Coexistence means living together, cooperating socially and economically of either the people of two countries to fulfill their livelihood or two individuals who might not share the same interests. In other words, coexistence includes being together, not interfering in others’ private affairs, and respecting the rights of others. Islam, which considers both the individual and social needs of human beings, offers a complete package for a thriving social life. Through its teachings, the Prophet’s (PBUH & HP) and infallible Imams’(AS) tradition (Sunnah), and the Quranic teachings, Islam has provided some clear guidelines for Muslims and the followers of other religions peaceful coexistence in the Quran. Here, we focus mostly on what the Quran offers in this regard.
The first point raised about the peaceful coexistence in the Quran is that Muslims should deal with non-Muslims with justice and beneficence, as far as non-Muslims have not expressed any hostility against them and don’t respond to their kindness with hatred (60:8). In Surah Mumtahina, it is said that: “Allah forbids you only in regard to those who made war against you on account of religion and expelled you from your homes and supported [others] in your expulsion, that you make friends with them, and whoever makes friends with them—it is they who are the wrongdoers.”(60:9).
Accordingly, non-Muslims are in two groups — the first group who are in peace with Muslims and live peacefully with them. The Islamic government and Muslims of society should respect this group and recognize their rights. The second group is those who act against Muslims, Islam, and the Islamic government. Undoubtedly, they should be counteracted, and there would be no place for peace in this case . That’s why Imam Ali (AS) had devoted a share of public treasury (Bayt al-mal) to help the needy people of other religions. It means that an Islamic government does not overlook non-Muslims, but recognizes their rights and supports them. (10:57)
Humans naturally tend to reject any imposed idea or belief. And, the Quran never orders something which opposes to human’s nature. Hence, non-Muslims are not compelled to convert to Islam (2:256), and they are free to keep their religion. In Surah An’am, Prophet Muhammad (PBUH & HP) is told that: “Had Allah wished, they would not have ascribed partners [to Him]. We have not made you a caretaker for them, nor is it your duty to watch over them.” (6:107). Based on these verses, along with some others, Islam recognizes other Abrahamic religions, and no Muslim is permitted to force any non-Muslim to accept Islamic ideas. Still, Muslims should let non-Muslims to retain their own religious views and beliefs and to live peacefully in society.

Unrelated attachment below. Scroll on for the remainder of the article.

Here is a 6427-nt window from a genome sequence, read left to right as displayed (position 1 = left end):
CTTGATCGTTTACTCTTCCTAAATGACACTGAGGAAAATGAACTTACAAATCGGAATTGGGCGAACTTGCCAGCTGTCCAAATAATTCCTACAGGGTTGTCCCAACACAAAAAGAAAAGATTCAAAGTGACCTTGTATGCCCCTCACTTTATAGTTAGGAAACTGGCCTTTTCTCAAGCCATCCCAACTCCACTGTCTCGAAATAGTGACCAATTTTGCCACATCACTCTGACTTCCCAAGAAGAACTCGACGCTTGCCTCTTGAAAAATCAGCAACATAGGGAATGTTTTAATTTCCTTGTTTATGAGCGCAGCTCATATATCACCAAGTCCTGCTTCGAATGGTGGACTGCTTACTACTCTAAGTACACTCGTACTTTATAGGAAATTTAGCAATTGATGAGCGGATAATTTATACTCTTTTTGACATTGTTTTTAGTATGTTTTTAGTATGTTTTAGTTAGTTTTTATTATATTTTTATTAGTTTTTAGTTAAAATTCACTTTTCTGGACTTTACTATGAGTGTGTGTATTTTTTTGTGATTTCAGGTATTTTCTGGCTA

If Muslims want to discuss their religious viewpoints with followers of other religions, they are told: “not to argue with the People of the Book, except in a manner which is best” (29:46). It means to exchange peacefully with logical reasoning and argument. Even in their discussions with polytheists, Muslims are prevented from insulting those whom they invoke besides Allah Almighty; otherwise, they would affront Allah Almighty out of hostility (6:108) . It should be noted that the aim of these discussions should be clarifying the truth and not obliging others to convert. As stated above, no one is forced to accept what we believe. This manner ensures Muslims and non-Muslims peaceful coexistence in the Quran.
In surah Baqara, it is stated that Prophet Muhammad (PBUH & HP) and the faithful have faith in what has been sent down to him (PBUH & HP) from Allah Almighty, and they believe in Allah Almighty, His angels, His scriptures and His apostles, and they make no distinction between any of His apostles (2:285). It means that a real believer should recognize all previous Prophets sent by Allah Almighty and what they have brought to humans from Him . Besides, in Ayat 62, the followers of other religions like the Jews, the Christians, and the Sabaeans who are faithful to Allah and the Day of Judgement and act righteously are told to have their reward from Allah Almighty (2:62). This is another proof that Islam recognizes other religions. Also, it reveals that there have been faithful people among the followers of other religions who truly believed in Allah almighty according to the teachings of their faith.
In dealing with the opponents of Islam, Islam orders Muslims to accept if they offer peace and declare a ceasefire and emphasizes that: “Allah does not allow you any course [of action] against them” (4:90). In other verses, Muslims are told that: “If they incline toward peace, then you [too] incline toward it” (8:61).